Consultations & Comments

Preventing Burnout: Talking to Colleagues Is Good Medicine

Dean Gianakos, MD

Gianakos D. Preventing burnout: talking to colleagues is good medicine. Consultant. 2019;59(2):49,52.


I didn’t know it at the time, but I needed the help of a colleague to keep my septic patient alive. The patient was a 60-year-old man who had presented to the emergency department with hypotension, bilateral pneumonia, and acute respiratory failure. He had been intubated and placed on a ventilator in the intensive care unit. Despite the administration of fluids and pressors, the patient had remained hypotensive. It was 2 am, and I was alone with the patient.

After an hour of putting in lines and monitoring the patient, I looked up from my stool at the bedside to see the emergency department physician who had called me to admit the patient.

“I thought I’d pop my head in,” he said. “He’s a very sick guy. It looks to me as if you’re doing all the right things. I’m around if you need me.”

It was early in my career as a pulmonologist in the early 1990s. His unexpected presence and words meant everything to me.

I remember another time when a colleague offered me terse words of solace after a pneumothorax complication from a procedure. As we passed one another in the intensive care unit, he gently clapped my shoulder and said, “Complications are tough, aren’t they?”

Those few words let me know I was not alone in my feelings of guilt and inadequacy.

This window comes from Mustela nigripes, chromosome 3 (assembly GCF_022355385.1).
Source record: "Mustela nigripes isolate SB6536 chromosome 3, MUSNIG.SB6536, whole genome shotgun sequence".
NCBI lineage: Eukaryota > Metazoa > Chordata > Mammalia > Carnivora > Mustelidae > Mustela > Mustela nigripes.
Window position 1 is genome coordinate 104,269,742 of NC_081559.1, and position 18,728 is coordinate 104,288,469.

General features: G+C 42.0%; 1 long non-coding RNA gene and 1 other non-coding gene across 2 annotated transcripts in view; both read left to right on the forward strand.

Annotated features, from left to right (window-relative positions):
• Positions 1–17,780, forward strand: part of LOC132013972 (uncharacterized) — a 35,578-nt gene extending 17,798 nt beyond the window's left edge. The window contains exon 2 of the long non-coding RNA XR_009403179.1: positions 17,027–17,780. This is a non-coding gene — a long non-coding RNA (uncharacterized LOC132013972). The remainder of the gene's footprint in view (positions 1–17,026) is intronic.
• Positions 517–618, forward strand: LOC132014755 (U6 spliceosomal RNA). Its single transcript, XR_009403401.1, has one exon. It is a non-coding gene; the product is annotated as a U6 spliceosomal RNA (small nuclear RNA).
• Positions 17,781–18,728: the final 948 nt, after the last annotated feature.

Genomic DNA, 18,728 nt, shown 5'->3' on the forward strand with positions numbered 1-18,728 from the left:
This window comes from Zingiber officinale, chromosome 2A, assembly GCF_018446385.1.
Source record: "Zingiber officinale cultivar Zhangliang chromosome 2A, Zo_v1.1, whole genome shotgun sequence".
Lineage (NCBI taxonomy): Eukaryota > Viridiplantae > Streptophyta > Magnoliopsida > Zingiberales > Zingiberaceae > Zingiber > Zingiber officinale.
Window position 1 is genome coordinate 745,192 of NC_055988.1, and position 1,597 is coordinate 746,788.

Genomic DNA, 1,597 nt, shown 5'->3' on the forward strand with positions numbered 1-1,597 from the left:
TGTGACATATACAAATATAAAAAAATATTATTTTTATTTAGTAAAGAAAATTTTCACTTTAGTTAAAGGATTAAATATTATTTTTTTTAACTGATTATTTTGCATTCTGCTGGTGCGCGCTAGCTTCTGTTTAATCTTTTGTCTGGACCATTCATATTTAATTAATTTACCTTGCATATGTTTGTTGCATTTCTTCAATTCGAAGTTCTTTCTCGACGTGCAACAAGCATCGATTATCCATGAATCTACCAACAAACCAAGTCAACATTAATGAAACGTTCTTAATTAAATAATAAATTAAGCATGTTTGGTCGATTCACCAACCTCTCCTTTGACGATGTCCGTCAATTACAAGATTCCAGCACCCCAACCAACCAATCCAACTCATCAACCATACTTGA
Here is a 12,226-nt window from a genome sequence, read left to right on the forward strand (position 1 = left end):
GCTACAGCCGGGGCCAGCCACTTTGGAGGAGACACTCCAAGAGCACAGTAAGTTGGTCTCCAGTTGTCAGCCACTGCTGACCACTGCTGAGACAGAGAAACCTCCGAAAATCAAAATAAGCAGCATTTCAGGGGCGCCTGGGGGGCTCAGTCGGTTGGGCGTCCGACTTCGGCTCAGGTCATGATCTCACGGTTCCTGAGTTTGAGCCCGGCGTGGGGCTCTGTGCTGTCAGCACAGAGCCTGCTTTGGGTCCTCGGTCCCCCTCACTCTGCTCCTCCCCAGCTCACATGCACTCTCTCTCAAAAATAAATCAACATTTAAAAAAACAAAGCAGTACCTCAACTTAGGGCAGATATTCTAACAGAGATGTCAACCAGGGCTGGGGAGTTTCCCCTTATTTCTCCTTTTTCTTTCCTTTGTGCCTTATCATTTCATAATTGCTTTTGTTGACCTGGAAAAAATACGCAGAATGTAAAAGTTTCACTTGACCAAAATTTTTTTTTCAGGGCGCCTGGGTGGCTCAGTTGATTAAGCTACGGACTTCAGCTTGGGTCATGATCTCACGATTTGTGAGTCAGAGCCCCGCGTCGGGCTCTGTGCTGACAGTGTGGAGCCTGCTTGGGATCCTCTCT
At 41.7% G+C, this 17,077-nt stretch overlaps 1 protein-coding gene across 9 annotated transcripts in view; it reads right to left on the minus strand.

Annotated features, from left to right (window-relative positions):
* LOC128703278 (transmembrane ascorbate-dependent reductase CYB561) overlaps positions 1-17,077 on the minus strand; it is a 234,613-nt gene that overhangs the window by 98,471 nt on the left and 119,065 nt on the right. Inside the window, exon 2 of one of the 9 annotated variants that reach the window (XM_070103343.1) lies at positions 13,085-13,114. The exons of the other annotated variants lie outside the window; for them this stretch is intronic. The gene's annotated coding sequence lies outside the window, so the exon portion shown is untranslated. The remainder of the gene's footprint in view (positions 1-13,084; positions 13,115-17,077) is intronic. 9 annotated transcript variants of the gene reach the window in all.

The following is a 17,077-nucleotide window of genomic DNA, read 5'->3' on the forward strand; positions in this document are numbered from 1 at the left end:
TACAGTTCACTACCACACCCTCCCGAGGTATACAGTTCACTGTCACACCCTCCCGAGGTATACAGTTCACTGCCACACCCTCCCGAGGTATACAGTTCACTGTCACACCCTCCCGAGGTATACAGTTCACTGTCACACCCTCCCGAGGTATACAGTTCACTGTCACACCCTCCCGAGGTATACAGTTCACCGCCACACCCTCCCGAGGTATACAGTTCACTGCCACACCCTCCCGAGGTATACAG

Since the 1990s, isolation and loneliness among physicians seem to be increasing. As one family physician notes,1

"In all of the current handwringing about physician burnout and dysphoria, the loss of professional connections and relationships among physicians—being a part of a professional community—is rarely mentioned as a source of professional unhappiness. Being a physician in today’s world begins to feel lonely and isolated, particularly in larger systems which increasingly dominate medicine. While relationships with patients over time are acknowledged as the source of satisfaction that keeps physicians vital, dedicated, and learning, there are fewer discussions about the changing relationships with colleagues."

Physician burnout is a chronic stress syndrome characterized by emotional exhaustion, depersonalization, and a low sense of personal achievement. Greater than 50% of physicians report burnout symptoms.2 Having said that, a recent systematic review of the literature on physician burnout revealed significant inconsistencies in definitions, assessment methods, and study quality.3 An accompanying editorial framed it this way: “Physician burnout—a serious symptom, but of what?”4

I could easily ask a similar question: Physician loneliness—a serious symptom, but of what? Is loneliness a serious symptom of burnout, or is it a cause of burnout? Although we do not have clear answers to these questions, we do have evidence that loneliness and social isolation are associated with increased mortality.5,6 We also know that physician suicide rates are twice the rate of the general population. I believe making time to talk with colleagues is preventive medicine.

There are many measures that organizations and physicians can take to reduce social isolation and increase collegiality. Years ago, the Mayo Clinic created COMPASS (Colleagues Meeting to Promote and Sustain Satisfaction) groups.7 Six to 10 physicians have lunch together biweekly for an hour to discuss topics central to what it means to be a physician in today’s complex medical world.